• Aaron
    2008-10-06
    This book is one of those books that I want to rate way higher than 3, but I don't think I'd quite give it a 4. I always have this problem with Netflix too! By reading the random reviews posted about this book, many of them are extremely negative, focusing on the "arrogance" of the narrator or his "absurd" search for quality. I think if you go into this 400 page novel with the expectation that it will be a light read about a motorcycle trip out W...
  • Kevin
    2007-07-05
    Well, this book is not for everyone, and I have certainly heard people say that they found it overblown, pretentious, pointless, etc. but I loved it and found that what I read and my life experiences as I read it formed a didactic and interesting dialectic with the content of the book.The book itself interstices Pirsig's account of a motorcycle road trip with his son and some friends with the story of his personal and professional struggles devel...
  • Ahmad Sharabiani
    2016-11-02
    Zen and the Art of Motorcycle Maintenance, Robert M. Pirsig تاریخ نخستین خوانش: سوم ماه نوامبر سال 1990 میلادیعنوان: ذن و فن نگاهداشت موتورسیکلت؛ عنوان روی جلد: ذن و فن نگاهداشت موتوسیکلت؛ نویسنده: رابرت پیرسیک؛ مترجم: اسدالله طاهری؛ تهران، شباویز، 1366؛ در 530 ص؛ شابک: 9645511542؛ موض...
  • Darwin8u
    2014-05-17
    “When analytic thought, the knife, is applied to experience, something is always killed in the process.” ― Robert M. Pirsig, Zen and the Art of Motorcycle MaintenanceThere are parts of this book, and parts of this type of book I really enjoy. But at the exact same time, this whole genre of book (see: Ken Wilber and his oeuvre, especially A Brief History of Everything) really grinds and irritates.* Don't get me wrong, I love Greek philosophy...
  • Daniel Clausen
    2017-10-03
    I'm not sure where I stand on the philosophy in the book. In the early phases, I thought that perhaps I was responding negatively to the philosophy meditations because the book was a bit behind in the times (over 40 years old now). But then, as I went deeper into the author's Chautauquas, I understood the philosophy as part and parcel of a narrative that is not quite a narrative -- artifacts from a devastated psyche and the routine of a dad who i...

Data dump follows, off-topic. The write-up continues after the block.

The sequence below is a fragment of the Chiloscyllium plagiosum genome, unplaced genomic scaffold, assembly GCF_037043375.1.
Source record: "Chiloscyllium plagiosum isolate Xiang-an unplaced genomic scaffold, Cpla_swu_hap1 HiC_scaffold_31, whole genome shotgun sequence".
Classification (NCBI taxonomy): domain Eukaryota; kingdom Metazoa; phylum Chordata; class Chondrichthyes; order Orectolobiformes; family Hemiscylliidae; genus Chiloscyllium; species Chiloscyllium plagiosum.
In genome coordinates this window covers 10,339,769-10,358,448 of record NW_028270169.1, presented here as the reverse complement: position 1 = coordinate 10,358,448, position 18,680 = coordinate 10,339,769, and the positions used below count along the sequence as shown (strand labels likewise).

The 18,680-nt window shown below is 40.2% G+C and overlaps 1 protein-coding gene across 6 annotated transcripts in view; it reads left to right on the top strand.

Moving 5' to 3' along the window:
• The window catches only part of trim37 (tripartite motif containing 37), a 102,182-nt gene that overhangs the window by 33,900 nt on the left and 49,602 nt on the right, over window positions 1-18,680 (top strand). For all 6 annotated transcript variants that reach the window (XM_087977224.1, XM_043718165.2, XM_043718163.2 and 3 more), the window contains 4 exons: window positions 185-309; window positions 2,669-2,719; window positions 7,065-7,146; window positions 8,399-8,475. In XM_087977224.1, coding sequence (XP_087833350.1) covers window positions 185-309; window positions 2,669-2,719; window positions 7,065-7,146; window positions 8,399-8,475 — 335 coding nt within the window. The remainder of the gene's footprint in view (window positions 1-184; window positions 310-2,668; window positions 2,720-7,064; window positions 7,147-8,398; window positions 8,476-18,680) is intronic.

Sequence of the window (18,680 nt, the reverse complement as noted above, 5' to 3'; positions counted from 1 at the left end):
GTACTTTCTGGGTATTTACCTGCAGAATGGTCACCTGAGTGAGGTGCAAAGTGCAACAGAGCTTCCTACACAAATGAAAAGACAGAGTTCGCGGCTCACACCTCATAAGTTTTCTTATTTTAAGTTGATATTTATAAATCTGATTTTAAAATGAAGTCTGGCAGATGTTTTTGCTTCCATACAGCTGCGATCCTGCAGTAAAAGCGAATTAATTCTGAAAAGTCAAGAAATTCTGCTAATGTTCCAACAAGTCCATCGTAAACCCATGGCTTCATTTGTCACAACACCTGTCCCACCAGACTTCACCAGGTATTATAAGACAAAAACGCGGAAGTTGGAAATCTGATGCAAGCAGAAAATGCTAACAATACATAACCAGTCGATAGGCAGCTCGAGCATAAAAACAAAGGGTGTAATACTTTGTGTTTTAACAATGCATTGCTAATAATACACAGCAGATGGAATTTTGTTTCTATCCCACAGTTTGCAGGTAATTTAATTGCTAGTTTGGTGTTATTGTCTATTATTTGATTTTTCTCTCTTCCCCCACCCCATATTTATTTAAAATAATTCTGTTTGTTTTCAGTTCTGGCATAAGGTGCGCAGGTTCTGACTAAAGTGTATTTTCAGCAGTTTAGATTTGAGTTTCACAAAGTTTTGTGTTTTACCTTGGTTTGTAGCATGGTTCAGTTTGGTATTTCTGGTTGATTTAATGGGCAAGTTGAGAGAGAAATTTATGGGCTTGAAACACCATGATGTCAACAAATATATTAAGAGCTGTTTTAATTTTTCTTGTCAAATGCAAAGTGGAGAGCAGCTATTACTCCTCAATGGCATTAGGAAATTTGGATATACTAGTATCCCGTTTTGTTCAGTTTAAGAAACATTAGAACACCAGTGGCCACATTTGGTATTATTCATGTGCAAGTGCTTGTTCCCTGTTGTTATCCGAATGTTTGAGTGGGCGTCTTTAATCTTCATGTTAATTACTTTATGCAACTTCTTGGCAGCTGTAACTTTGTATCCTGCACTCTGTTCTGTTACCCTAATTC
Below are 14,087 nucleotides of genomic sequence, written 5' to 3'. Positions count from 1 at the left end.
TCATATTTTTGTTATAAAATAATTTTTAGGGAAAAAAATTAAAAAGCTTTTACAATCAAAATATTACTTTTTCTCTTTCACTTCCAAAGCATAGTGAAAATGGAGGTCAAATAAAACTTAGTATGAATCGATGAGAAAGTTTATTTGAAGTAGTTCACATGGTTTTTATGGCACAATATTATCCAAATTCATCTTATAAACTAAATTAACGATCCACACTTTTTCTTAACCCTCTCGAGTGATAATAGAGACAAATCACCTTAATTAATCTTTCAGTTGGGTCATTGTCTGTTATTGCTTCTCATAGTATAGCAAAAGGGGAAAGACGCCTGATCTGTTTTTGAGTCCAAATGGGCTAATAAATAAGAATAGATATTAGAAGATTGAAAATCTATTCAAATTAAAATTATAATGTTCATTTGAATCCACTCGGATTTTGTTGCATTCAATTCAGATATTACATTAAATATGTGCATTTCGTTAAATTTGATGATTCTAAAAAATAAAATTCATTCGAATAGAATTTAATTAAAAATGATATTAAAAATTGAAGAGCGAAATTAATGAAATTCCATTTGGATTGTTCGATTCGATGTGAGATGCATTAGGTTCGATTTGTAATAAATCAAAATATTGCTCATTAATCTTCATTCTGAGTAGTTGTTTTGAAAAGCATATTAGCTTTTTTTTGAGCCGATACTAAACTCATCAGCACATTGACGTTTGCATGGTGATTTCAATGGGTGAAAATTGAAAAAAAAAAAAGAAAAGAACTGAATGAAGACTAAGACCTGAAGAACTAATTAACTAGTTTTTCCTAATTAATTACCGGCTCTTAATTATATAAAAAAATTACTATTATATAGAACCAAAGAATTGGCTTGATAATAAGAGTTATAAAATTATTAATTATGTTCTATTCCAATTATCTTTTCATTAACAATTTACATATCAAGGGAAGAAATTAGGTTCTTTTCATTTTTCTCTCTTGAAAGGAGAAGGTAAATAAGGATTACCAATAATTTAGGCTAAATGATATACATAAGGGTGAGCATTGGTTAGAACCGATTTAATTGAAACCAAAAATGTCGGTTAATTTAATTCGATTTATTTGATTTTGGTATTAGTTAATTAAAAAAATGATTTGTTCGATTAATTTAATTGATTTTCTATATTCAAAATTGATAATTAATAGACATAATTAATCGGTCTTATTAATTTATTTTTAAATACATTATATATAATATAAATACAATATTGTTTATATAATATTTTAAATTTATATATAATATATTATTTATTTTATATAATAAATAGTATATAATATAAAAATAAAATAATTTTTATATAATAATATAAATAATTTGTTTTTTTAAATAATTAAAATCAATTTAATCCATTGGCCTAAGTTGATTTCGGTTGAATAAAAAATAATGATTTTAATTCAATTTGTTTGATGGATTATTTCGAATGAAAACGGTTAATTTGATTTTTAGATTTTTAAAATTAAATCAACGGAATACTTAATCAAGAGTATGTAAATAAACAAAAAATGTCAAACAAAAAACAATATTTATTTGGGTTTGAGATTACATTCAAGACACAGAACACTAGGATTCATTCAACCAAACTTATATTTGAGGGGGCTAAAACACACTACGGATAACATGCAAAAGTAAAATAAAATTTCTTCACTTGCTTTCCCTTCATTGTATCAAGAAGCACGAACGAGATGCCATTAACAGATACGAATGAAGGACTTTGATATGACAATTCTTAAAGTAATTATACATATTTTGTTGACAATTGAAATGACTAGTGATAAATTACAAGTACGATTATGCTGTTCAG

• Wendy
    2007-05-23
    According to family lore, my brother gave this book to my father when he - my brother - was in college. When my father read it, it apparently made a very deep impression on him, 'cuz he turned around and bought 4 copies and gave one to each of his children. I refused to read it for years because...well...because my father gave it to me. Sometime after college though, I picked it up and read it for the first time and, for the next 5 years, I read ...
  • Jonathan Ashleigh
    2016-08-18
    Sometimes it seems as though a book finds you. And, sometimes you ignore that book and then it finds you again ... and again .... and, eventually, you give in. I feel as though this book found me dozens of times, and I regret that I finally gave in. It may not have had all the answers in the universe and I didn’t expect it to. I did enjoy the ride (their actual trip enough was enjoyable and wasn't described enough) and even fell for some of the...
  • Andre
    2009-02-18
    You know, just to give you some perspective, I was somewhere in the middle of Act III when I recognized a horrible habit of mine. I like to find out how many pages are in the current chapter that I'm reading. It seemed like, possibly multiple times in a single page, I'd double check how many pages I had left until I finished it... or how many pages left until the next act.Pirsig said:To the untrained eye ego-climbing and selfless climbing may app...
  • Knjigoholičarka
    2017-07-26
    Dosta mazohizma za ovu godinu. Mislim, čitala sam i ranije knjige koje mi se ne dopadaju, ali ovo je prva koju sam bacila u smeće.I ne sablažnjavajte mi se, naći će je neko u kontejneru sutra ujutro. Nadam se da će je odneti na reciklažu. Biće od koristi.
  • Gwen (The Gwendolyn Reading Method)
    2011-01-23
    This book is far more pretentious than I remember it being when I first read it. It gets downgraded from "love" to a mere "like."